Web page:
Stains in Your Pool: How They Form and How to Remove Them
A swimming pool is usually the centerpiece of the home that homeowners are tremendously proud of. It is no wonder that you might be appalled if you find stains inside the pool that you have maintained so well. While these stains might be frustrating to encounter, they could actually be easily removed if handled properly. With our expertise and experience, we would like to share a few great tips to identify and handle different types of stains in your swimming pool. This article is great for pool owners who are looking to remove unyielding stains that ruin the pool's appearance.There are two different types of stain that could contaminate your pool. Both types could potentially spread through the surface of your entire pool and should therefore be removed as quickly as possible. The two types are:
1. Metal Based Stains:
Metal stains develop when rusts, hard minerals, or corrosion is introduced to the pool. The types of metals that could cause some elaborate damages to your pool include iron, copper, calcium,and manganese.
The sources of these metal particles vary. For example, copper is produced when the piping of your swimming pool is corroded. Meanwhile, both iron and manganese might be introduced by your water source. Calcium usually comes from chlorine shock, plaster, or mortar that you might be using. Last but not least, improper chemical balance might also cause long-lasting stains. All of these metals will produce different colored stains and in order to treat them, you will need to identify which metal is the root of the cause. You could choose either liquid test or strip test to determine metal types and concentrations.
To treat metal stains, you will need to immerse a metal removal product into your pool and turn off all your pool equipments and machines for several days. Furthermore, wait for the pool's chlorine level drop to 0 parts per million either by waiting or by adding sodium thiosulfate to the water. Make sure to add algaecide to prevent algae from growing during the stain treatment. The last step will be to add ascorbic acid to your pool water and then turning on the filter to circulate this evenly. Add about half a pound of acid per 10,000 gallons of pool water, but you could add more if stains persist.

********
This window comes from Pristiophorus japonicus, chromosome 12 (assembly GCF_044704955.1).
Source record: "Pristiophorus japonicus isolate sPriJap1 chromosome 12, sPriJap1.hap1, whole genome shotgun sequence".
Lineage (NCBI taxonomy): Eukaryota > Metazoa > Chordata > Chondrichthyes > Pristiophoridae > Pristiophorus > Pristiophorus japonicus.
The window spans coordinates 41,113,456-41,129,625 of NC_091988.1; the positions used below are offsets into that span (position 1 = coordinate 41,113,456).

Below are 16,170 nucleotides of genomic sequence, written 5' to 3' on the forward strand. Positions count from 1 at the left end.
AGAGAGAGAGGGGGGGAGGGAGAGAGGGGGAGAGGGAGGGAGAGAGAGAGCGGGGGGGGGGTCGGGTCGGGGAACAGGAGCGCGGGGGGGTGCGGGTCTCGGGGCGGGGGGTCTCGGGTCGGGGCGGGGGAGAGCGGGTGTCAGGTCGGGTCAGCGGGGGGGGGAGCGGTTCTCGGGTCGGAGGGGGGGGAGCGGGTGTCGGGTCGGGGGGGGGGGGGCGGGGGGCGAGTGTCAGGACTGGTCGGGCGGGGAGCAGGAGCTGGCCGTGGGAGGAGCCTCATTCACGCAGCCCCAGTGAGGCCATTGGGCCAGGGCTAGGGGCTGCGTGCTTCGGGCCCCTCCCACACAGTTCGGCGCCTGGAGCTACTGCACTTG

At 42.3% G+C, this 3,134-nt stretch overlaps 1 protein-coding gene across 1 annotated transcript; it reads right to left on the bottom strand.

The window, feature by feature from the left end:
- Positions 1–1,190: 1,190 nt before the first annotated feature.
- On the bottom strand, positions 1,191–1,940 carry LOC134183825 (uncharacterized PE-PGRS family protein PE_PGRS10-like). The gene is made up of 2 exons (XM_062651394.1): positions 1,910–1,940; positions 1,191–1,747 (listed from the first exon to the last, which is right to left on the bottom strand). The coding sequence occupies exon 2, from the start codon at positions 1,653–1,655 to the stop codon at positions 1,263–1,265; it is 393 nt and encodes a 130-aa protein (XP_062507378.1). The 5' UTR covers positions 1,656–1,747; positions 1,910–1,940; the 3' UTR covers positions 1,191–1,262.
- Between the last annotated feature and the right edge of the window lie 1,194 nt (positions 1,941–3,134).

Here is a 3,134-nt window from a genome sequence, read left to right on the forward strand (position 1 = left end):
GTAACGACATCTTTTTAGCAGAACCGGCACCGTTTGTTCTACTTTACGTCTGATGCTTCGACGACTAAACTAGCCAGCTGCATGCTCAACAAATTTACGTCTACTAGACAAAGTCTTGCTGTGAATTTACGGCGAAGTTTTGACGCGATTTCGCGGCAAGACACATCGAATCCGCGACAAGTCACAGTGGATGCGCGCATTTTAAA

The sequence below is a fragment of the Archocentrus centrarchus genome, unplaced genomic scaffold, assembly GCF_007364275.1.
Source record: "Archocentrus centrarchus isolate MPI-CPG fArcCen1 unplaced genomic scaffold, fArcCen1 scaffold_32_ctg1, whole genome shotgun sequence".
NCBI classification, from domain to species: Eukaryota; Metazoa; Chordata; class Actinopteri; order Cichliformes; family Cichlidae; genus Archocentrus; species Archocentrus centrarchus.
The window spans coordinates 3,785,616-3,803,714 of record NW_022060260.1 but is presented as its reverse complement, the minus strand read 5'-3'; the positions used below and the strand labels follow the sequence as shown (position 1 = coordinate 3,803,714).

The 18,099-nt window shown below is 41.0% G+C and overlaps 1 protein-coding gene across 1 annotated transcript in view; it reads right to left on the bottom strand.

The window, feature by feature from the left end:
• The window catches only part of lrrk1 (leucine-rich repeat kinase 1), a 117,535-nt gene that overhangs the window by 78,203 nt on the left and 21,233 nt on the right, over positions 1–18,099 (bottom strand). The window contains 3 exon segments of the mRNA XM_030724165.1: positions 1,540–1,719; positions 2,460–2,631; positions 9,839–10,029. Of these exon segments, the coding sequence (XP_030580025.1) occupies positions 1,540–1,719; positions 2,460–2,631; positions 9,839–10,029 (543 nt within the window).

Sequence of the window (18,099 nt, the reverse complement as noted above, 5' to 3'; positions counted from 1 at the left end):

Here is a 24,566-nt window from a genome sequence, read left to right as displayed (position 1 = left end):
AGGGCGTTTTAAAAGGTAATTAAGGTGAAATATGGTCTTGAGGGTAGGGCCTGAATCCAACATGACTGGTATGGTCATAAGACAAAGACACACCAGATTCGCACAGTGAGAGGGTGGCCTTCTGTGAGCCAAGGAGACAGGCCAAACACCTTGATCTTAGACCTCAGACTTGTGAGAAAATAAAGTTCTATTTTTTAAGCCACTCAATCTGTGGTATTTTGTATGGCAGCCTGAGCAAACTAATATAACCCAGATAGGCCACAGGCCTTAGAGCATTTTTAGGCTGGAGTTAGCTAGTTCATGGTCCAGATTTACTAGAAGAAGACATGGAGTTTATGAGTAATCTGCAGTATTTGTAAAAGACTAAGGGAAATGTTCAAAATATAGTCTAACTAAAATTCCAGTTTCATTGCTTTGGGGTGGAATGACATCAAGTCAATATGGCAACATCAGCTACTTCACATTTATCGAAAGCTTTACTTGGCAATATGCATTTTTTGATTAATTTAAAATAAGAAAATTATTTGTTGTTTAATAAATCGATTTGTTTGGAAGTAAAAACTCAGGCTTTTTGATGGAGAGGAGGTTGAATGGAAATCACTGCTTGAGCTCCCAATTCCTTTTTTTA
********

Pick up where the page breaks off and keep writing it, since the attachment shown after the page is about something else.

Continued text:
2. Organic Based Stains:
This stain type is produced when organic materials or debris ─ such as fallen leaves, soil, dead animals ─ sink into the water and left to decay. Organic stains could be easily identified and are usually green, brown, or dark bluish in colour. The first thing you will need to do is to remove the debris from your pool surface. Then you should heavily chlorinate your water and brush your pool surface. To clear stains that are more unrelenting, pour acid to a PVC pipe, deliver it to the stain, and then brush it vigorously using a scrub.
We know how frustrating it is to encounter stains that develop in your pool. If your stains persist after trying all of the tips given here, then it would be best to contact a professional. At Seaway Pools & Tubs, we are committed in helping our clients maintain their swimming pools as best as possible. Through our experience, we have helped many homeowners to prolong the life of their pools. If you are having stain problems with your pool, feel free to call us at 905-284-8030 or email us at firstname.lastname@example.org and we will ensure that your stains are removed, and avoided in the future.